Yaakov Stein wrote:
drawing app. I created an <artwork>
I created a random svg file with Inkscape, a cross-platform svg
cross-platform xxe XML editor using my xml2rfc
element with src="pretty.svg"; it displayed inline in the
plugin (but no inline editing of the graphic) and converted to PDF
I returned to the original subject line,
as I wish to return to the idea behind the original thread.
Figures are not just "nice to have" additions to text.
There are good reasons to include diagrams that would
be impossible to use today. For example, the ITU has come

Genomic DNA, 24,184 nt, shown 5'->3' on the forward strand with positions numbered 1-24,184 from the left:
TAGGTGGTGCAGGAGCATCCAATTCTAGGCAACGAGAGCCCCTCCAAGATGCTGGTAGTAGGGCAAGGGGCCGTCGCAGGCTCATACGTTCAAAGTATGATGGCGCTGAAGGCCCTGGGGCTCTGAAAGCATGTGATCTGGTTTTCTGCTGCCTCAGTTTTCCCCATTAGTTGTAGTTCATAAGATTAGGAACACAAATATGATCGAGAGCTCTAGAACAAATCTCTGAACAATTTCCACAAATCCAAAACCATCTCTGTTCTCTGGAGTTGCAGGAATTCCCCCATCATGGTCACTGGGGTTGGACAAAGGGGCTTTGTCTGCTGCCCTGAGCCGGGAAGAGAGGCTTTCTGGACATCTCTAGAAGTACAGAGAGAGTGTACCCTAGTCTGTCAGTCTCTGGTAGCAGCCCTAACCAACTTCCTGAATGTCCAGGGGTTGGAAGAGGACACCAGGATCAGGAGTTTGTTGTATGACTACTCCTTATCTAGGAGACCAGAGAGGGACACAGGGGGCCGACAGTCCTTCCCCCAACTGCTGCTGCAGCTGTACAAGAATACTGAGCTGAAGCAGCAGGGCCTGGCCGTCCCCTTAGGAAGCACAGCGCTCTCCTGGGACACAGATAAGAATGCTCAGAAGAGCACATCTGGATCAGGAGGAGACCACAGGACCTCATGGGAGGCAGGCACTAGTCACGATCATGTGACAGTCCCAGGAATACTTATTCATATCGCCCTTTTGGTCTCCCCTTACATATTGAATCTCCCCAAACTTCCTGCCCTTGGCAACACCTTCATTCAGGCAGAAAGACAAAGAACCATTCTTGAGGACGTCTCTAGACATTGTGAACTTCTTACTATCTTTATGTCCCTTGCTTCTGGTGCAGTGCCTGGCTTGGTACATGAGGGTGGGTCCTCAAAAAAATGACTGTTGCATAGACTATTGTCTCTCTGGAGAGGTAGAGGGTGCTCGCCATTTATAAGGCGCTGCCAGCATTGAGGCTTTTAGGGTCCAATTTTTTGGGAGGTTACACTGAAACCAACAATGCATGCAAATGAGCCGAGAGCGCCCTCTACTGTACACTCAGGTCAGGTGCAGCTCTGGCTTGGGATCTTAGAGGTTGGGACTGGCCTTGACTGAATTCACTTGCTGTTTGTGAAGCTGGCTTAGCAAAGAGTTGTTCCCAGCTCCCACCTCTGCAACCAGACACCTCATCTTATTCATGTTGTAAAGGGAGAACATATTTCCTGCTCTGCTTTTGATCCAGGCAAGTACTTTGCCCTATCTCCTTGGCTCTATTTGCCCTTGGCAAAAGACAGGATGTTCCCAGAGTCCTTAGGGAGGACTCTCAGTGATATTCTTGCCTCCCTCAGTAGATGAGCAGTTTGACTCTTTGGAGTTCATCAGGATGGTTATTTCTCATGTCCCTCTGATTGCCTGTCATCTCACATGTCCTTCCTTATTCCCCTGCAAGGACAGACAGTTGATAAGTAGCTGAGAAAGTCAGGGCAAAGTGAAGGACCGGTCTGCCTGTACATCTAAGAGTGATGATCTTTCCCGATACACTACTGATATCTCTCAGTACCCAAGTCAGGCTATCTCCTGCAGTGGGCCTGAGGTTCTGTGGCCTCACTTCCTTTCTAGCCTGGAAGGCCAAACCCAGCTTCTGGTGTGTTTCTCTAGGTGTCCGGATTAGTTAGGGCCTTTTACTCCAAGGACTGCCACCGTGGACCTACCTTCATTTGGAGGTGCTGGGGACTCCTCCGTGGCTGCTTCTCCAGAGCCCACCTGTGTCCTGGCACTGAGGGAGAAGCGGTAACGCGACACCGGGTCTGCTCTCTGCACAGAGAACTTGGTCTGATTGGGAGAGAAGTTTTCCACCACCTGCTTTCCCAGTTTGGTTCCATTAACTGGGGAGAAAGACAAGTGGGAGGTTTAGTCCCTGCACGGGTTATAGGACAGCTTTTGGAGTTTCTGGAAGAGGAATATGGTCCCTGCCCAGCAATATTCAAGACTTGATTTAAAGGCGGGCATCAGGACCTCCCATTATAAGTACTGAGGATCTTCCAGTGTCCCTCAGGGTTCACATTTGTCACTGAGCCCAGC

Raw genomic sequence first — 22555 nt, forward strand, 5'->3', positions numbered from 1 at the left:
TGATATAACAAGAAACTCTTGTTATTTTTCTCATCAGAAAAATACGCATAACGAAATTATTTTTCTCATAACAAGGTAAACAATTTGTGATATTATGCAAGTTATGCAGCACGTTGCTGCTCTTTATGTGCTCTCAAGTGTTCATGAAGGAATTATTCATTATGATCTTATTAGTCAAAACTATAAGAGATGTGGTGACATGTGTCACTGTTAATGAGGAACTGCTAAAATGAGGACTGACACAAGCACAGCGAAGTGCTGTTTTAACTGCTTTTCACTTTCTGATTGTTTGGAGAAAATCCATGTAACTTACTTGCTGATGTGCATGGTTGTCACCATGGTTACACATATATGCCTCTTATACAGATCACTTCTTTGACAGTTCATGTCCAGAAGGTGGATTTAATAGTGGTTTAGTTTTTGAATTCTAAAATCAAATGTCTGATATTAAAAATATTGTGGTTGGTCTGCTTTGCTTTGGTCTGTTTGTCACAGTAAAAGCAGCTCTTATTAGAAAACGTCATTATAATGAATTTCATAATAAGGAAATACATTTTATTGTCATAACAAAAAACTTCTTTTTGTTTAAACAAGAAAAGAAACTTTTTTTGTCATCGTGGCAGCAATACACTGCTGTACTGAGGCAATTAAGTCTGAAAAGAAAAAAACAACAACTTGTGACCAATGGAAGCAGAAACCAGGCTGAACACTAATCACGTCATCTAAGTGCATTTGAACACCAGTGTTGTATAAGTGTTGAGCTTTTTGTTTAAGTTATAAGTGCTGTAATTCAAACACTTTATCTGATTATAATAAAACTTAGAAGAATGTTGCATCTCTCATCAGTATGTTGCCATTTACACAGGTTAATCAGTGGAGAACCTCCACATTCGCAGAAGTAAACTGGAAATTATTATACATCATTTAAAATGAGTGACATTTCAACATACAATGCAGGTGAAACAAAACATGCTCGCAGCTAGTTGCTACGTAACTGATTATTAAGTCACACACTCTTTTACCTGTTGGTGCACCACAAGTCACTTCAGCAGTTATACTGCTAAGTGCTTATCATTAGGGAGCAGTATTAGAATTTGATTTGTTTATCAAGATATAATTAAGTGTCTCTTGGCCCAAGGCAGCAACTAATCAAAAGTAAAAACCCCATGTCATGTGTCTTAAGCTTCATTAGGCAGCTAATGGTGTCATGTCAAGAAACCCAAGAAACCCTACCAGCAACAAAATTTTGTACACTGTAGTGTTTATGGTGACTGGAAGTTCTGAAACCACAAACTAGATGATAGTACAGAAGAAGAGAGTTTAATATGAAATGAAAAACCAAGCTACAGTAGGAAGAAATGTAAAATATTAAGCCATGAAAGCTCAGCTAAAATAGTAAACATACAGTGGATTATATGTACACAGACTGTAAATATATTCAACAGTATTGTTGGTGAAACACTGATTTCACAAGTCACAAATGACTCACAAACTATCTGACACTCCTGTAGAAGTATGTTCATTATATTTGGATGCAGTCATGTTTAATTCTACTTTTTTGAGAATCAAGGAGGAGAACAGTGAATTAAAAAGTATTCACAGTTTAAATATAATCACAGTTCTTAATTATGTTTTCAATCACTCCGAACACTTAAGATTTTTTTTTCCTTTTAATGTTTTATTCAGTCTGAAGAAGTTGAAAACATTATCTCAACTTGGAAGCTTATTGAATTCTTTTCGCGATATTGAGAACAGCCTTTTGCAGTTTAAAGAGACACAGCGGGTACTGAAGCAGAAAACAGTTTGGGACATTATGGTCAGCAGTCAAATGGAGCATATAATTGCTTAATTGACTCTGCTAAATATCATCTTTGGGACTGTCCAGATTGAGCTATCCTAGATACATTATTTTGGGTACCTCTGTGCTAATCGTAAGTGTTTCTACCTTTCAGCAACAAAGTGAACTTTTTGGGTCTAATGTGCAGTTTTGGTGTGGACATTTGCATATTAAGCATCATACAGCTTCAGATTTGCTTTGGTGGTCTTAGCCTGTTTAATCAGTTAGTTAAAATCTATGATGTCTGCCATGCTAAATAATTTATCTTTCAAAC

up with a diagrammatic technique for describing transport
networks (see e.g. G.805 and G.809). Its use is now required
in all new work there, and the technique is not just
descriptive, it is genuinely useful for catching bugs
and as the final word when English language descriptions differ.
Such a technique could not be adopted at the IETF
under the present ID system, as there would be no normative
method of distributing the diagrams.
I agree with Yaakov here. Graphics are a language that allows us
to abstract and describe concepts in a way that is much
clearer (to reader and writer) than is possible in words
or crude diagrams.
I strongly suggest that folks take a look at the
clarity of the work that the ITU are now producing.
They are a major competitor for mind share in many areas
of importance to us (for example MPLS, Pseudowire, VoIP etc).
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